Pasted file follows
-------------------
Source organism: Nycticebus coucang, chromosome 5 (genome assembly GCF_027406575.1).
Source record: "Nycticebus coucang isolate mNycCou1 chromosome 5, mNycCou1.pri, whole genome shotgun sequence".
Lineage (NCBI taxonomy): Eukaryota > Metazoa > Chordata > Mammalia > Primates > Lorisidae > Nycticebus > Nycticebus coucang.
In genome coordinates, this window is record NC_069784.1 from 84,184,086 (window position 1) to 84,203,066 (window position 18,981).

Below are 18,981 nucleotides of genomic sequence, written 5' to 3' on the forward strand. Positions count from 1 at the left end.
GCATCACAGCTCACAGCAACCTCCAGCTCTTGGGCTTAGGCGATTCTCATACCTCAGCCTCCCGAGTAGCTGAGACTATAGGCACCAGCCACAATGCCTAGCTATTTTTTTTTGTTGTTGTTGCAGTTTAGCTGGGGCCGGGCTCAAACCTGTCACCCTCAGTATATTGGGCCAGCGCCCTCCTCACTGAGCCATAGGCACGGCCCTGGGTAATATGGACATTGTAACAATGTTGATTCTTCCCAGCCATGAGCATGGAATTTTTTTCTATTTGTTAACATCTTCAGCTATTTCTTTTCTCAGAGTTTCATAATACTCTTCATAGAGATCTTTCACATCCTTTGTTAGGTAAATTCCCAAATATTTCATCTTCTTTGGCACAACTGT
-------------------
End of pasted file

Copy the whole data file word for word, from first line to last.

Source organism: Nycticebus coucang, chromosome 5 (genome assembly GCF_027406575.1).
Source record: "Nycticebus coucang isolate mNycCou1 chromosome 5, mNycCou1.pri, whole genome shotgun sequence".
Lineage (NCBI taxonomy): Eukaryota > Metazoa > Chordata > Mammalia > Primates > Lorisidae > Nycticebus > Nycticebus coucang.
In genome coordinates, this window is record NC_069784.1 from 84,184,086 (window position 1) to 84,203,066 (window position 18,981).

Below are 18,981 nucleotides of genomic sequence, written 5' to 3' on the forward strand. Positions count from 1 at the left end.
GCATCACAGCTCACAGCAACCTCCAGCTCTTGGGCTTAGGCGATTCTCATACCTCAGCCTCCCGAGTAGCTGAGACTATAGGCACCAGCCACAATGCCTAGCTATTTTTTTTTGTTGTTGTTGCAGTTTAGCTGGGGCCGGGCTCAAACCTGTCACCCTCAGTATATTGGGCCAGCGCCCTCCTCACTGAGCCATAGGCACGGCCCTGGGTAATATGGACATTGTAACAATGTTGATTCTTCCCAGCCATGAGCATGGAATTTTTTTCTATTTGTTAACATCTTCAGCTATTTCTTTTCTCAGAGTTTCATAATACTCTTCATAGAGATCTTTCACATCCTTTGTTAGGTAAATTCCCAAATATTTCATCTTCTTTGGCACAACTGT